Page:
Reply To: Dreaded Form 8949 with many trades

Home Fairmark Forum Taxation of Investments Dreaded Form 8949 with many trades Reply To: Dreaded Form 8949 with many trades

#15107
thales
Participant

Thanks a ton for answering me in clear details, Kaye! Thank you for your time!

Is it just electronic filing you want to avoid? Or also using software to prepare your return?

Both! The reason is I am diligent in keeping detailed record on my spreadsheet so that I know & understand every part of my transactions. Also, for electronic filing and software, it’s likely to encounter problems such as now knowing which figure to enter for a specific entry, or which choice to make among several. You have to make yes/no, black/white decisions for every entry even when you aren’t sure. You can’t write explanations or add entries.

Back to the problem:

It turns out I was comparing only the Box A in my spreadsheet with the combined Boxes A and B in the 1099-B. I just checked again, and actually my Box A and 1099 for Box A has only a discrepancy of less than $20! I know my spreadsheet that doesn’t account for wash sales should show more gains than on the form 1099, but it seems somehow some of those “wash sales” were only “transient” (e.g. Bought several lots, then sold some shares at a price that is lower than some of the purchase prices within 30 days of buying other shares, and eventually sold all the remaining shares. So maybe some shares were regarded by the system as “wash”, but ultimately it didn’t matter?). So somehow, the total result of the form 1099 is almost the same as my spreadsheet, with only less than $20 more than mine. (I did verify that all the parts with discrepancies are ones with a “W” [wash sale] printed next to them.)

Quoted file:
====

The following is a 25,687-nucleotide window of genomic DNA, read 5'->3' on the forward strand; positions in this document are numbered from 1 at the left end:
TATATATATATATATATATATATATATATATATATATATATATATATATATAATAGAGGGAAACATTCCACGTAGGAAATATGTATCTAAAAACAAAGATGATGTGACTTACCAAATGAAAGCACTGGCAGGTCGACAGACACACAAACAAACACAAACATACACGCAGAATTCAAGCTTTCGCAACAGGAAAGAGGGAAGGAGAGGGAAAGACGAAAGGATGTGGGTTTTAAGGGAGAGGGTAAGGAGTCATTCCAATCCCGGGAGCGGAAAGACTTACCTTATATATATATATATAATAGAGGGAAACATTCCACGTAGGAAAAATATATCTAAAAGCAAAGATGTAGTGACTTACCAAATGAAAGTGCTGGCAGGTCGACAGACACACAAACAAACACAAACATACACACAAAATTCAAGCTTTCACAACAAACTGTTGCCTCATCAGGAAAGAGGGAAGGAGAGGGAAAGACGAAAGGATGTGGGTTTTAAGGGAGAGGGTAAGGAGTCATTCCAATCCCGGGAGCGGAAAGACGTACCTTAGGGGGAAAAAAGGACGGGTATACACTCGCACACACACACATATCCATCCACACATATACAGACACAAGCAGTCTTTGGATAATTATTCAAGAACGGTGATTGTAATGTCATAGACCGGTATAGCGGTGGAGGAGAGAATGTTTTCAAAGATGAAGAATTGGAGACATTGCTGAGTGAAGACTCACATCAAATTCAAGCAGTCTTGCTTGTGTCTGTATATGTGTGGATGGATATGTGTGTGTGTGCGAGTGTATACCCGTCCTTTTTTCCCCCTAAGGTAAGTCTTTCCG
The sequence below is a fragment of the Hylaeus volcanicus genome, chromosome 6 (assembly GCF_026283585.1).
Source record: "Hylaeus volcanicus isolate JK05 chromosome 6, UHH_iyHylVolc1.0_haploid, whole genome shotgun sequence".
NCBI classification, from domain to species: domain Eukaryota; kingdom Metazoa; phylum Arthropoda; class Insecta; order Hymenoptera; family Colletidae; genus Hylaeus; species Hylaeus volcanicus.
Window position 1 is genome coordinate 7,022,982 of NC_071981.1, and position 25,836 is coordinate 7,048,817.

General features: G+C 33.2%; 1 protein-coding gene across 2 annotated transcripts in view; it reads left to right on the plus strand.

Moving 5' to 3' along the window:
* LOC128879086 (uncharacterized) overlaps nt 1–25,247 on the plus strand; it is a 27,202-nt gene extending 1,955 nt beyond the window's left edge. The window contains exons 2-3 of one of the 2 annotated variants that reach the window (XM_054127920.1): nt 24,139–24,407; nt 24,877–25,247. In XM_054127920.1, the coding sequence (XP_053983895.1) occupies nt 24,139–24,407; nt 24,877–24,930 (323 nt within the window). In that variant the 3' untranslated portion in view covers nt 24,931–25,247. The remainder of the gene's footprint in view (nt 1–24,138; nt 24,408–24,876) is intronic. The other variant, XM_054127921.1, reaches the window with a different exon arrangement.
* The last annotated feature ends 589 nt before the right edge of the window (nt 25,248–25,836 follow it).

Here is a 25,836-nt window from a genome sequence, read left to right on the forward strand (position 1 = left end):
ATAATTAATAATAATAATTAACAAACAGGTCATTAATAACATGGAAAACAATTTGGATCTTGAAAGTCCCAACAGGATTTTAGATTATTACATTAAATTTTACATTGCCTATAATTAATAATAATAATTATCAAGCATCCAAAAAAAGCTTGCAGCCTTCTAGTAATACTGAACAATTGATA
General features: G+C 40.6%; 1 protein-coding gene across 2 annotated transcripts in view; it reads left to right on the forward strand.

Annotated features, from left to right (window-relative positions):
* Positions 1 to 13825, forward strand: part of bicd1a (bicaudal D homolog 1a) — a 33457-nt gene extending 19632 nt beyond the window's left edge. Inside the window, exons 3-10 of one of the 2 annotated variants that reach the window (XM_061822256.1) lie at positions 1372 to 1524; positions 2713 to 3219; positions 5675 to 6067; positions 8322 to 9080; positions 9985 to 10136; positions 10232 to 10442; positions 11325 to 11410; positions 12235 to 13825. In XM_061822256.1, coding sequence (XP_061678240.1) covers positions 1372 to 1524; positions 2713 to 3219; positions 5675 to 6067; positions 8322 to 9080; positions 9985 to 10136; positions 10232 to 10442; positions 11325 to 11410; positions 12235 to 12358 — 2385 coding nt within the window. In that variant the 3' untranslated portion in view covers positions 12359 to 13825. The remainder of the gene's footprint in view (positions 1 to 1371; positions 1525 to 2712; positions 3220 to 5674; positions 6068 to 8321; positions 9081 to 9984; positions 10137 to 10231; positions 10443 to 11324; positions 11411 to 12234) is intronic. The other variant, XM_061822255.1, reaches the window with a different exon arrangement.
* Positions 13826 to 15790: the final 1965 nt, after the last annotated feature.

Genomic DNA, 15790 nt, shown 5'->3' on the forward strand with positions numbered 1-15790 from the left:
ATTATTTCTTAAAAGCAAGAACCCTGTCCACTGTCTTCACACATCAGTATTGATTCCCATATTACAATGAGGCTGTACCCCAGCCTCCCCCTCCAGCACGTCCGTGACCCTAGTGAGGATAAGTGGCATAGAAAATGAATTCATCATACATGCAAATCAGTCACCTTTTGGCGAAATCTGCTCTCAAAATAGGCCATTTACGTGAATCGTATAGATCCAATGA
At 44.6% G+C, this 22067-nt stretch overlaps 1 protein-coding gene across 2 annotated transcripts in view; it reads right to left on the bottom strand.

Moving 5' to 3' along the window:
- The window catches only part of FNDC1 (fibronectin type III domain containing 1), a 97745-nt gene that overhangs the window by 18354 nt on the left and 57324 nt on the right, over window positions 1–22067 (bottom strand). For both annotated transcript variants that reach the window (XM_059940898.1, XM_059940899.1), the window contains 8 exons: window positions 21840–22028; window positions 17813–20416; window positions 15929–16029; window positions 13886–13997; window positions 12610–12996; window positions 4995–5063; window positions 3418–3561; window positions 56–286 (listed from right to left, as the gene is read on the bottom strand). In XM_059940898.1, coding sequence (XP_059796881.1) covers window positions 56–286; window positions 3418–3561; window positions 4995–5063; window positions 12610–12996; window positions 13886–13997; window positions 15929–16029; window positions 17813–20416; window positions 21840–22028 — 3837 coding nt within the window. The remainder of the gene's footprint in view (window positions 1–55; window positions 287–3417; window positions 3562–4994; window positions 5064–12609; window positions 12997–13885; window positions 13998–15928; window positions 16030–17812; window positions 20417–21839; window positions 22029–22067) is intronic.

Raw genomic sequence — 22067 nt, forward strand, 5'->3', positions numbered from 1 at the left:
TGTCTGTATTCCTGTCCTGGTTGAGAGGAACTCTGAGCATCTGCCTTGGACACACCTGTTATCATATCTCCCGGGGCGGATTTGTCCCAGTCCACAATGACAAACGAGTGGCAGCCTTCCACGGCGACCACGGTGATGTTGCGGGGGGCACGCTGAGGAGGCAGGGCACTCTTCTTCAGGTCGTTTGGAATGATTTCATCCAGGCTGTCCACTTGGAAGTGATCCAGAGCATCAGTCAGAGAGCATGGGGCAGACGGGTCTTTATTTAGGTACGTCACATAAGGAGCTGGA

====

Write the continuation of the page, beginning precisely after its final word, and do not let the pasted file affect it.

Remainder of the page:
There are a couple of “undetermined term” amounts of less than $5 for a certain ETF, which I have no idea what they are (they aren’t from my transactions, and are all dated the first day of a month). Since I held the ETF short term, I suppose they belong to short term?

but they also have better things to do than bother taxpayers who appear to be paying more than necessary.

I wonder if some IRS staff is annoyed by paper filings. I recently got an IRS letter about my 2018 tax return that says I owe some taxes. But their calculation was unbelievably ignorant and wrong. They used a cost basis for the gain. After I pointed out their mistake, they sent me a reply, not admitting their mistake, but simply says they needed to process “all your information” before resolving the matter. It seems as if they just wanted to find fault with me without basis. I wonder if it’s because they didn’t like my always filing paper return and attaching my own spreadsheet.

Many thanks again!